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By Alison Donnellan 14 December 2020 3 min read

Over 2,400 homes destroyed, roughly $1 billion in infrastructure damage, 5.4 million hectares burned and the loss of 26 lives - the Black Summer bushfires in NSW were one of the worst disasters the state had ever experienced.

The NSW Independent Bushfire Enquiry identified the loss of connectivity as a reoccurring issue throughout the season, with the destruction of critical communications infrastructure across the state leaving at-risk communities and emergency responders on occasion cut-off from the outside world.

The enquiry found that the reliable sharing of critical infrastructure, telecommunications and spatial information will be a key component to preventing a similarly devastating summer, addressing the need for a tool that could integrate and visualise a volume of essential data.

Launched in February 2020 by NSW Department Customer Service Spatial Services, The NSW Spatial Digital Twin has been selected to securely house, organise, and visualise the data needed to develop effective management strategies for disaster planning, preparedness, response and recovery.

Built on CSIRO’s Data61’s TerriaJS platform and incorporating secure open-source data catalogue MAGDA, the Digital Twin Visualisation Service leverages Data61’s deep strength in web-mapping and visualising data in 3D + time (the ability to look forward and back in time) to build a real-world ‘digital twin’ prototype.

“The Digital Twin enables emergency services and other critical organisations to download data and plug it into their system so they can make laser-like informed decisions,” explains Minister for Customer Service NSW Victor Dominello in a NSW Spatial Services showcase video.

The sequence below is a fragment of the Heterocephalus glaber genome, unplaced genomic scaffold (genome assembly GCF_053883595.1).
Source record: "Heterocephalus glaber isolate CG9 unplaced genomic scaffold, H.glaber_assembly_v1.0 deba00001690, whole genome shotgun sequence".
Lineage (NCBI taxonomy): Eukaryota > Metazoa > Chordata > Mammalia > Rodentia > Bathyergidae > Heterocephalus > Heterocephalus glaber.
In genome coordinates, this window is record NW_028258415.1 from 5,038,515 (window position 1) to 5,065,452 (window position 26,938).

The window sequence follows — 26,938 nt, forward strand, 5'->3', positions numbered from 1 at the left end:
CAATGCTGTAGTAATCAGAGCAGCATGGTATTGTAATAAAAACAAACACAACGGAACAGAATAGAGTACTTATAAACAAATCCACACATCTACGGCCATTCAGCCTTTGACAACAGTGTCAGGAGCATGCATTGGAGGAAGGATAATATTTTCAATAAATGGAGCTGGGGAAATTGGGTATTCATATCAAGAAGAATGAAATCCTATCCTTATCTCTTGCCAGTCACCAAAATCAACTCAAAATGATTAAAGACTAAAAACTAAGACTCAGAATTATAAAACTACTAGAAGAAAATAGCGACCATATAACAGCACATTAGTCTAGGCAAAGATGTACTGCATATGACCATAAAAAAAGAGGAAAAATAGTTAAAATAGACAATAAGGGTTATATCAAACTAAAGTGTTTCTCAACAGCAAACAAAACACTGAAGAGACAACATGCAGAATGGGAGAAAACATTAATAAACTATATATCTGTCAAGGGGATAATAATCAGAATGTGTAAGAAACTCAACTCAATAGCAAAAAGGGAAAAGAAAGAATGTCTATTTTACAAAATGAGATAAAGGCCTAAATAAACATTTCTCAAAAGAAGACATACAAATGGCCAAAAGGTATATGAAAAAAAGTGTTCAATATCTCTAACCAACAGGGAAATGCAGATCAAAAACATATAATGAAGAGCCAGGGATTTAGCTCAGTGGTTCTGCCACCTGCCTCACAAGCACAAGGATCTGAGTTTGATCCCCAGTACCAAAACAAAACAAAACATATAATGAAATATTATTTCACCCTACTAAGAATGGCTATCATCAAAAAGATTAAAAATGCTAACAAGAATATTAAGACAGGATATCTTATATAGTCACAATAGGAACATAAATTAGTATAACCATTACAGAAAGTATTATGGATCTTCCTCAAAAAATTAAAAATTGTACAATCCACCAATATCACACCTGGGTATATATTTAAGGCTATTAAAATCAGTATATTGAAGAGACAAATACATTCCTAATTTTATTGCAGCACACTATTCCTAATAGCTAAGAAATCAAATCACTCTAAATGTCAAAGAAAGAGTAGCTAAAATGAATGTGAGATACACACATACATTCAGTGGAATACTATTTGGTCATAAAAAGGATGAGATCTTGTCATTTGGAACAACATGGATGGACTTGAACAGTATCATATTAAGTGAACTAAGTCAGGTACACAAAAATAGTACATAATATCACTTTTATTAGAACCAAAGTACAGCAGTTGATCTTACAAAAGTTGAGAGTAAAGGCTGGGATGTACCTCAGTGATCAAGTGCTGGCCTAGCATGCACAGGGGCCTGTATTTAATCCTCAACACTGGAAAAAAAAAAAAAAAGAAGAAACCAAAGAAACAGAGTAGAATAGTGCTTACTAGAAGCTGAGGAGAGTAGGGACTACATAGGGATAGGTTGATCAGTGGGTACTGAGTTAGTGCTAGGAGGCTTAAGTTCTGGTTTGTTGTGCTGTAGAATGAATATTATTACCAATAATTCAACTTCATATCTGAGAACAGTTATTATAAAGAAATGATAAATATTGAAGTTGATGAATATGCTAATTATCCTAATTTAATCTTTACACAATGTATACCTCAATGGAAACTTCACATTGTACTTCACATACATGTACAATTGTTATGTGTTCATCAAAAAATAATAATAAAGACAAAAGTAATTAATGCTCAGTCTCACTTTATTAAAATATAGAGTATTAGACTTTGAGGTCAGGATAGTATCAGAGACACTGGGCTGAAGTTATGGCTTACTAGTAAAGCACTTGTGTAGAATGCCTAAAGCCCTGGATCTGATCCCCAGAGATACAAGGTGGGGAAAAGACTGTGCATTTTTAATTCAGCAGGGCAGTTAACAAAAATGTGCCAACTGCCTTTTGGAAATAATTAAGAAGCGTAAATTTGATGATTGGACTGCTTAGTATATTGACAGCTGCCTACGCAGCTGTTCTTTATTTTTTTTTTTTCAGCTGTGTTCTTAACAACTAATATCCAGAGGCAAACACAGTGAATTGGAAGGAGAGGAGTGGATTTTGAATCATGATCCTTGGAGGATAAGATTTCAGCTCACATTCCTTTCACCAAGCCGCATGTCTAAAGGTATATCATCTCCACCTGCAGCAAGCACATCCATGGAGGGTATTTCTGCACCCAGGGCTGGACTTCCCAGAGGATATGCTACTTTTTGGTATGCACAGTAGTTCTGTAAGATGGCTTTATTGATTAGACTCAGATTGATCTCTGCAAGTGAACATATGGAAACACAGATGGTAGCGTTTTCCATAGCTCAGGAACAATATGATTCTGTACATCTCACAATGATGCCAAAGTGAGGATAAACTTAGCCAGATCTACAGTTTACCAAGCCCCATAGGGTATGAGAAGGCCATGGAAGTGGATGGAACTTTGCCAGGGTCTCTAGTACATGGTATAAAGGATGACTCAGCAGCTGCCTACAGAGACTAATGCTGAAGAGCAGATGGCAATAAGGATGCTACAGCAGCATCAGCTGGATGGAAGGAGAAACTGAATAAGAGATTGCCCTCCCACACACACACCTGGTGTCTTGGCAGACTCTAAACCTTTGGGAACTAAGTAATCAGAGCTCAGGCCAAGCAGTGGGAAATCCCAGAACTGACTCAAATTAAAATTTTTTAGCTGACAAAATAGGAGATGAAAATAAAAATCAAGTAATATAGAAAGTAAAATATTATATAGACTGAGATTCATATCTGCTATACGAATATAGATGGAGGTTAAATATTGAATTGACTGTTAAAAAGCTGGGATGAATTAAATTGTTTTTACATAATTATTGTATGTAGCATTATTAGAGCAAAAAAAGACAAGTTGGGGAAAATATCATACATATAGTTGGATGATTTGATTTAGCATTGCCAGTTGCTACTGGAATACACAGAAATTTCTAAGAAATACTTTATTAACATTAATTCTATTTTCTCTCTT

“The data within the Digital Twin is so powerful because, quite frankly if you don’t have data then you are flying blind, and that’s where Digital Twin is unparalleled.”

A communications and utilities tower near dense Australian bushland

The integration of a 3D spatial dataset mapping the locations of telecommunication towers and assets across NSW into the Digital Twin will enable emergency service organisations to better understand and protect these vital locations before and during an event.

“There is nothing more powerful than the spatial layers to paint the picture about what’s at risk, so having access to that Digital Twin allows us to invest in preventative and mitigation strategies,” argues Shane Fitzsimmons, Head of Resilience NSW and previously the Commissioner of the NSW Rural Fire Service.

“In an unfolding emergency, like a bushfire, we can know in advance what’s likely to happen in that fire in the next few days, making sure we can shore up protection as much as we can.”

The new dataset will also inform emergency responders as to what telecommunications services are and aren’t accessible for operational use, what services are available to the community, and ensure residents have the greatest possible prospect of retaining communications and connectivity during a crisis.

“Having a Digital Twin for communications infrastructure means we can factor into our risk planning, factor into our annual treatments in the months and years before a fire impact,” explains Mr Fitzsimmons.

“In the event that something is impacted, we can put in contingencies for servicing resupply and repair to get it back up and running as quickly as we can.”

“What we’ve been finding for years now is the inability to have a collective data set from telecommunications and other utilities tied into our emergency services. This lack of understanding and detail means you are not appreciative of how vulnerable or how susceptible some sites might be.”

According to Minister Dominello, the real-time analysis and information the NSW Spatial Digital Twin will provide could be the difference between life and death.

Mats Henrikson, Web Geospatial Systems Group Leader at CSIRO’s Data61 said this application of the Digital Twin highlights its role as an ecosystem enabling data infrastructure, helping governments and industry make better decisions on environmental management, natural resource management, as well as emergency management, and informing infrastructure planning and delivery.

“The Digital Twin Visualisation Service leverages Data61’s deep strength in web-mapping and visualising data in 4D (3D + time, which is the ability to look forward and back in time) to build a real-world ‘digital twin’ that can help protect communities and assets in times of need,” Mr Henrikson concludes.

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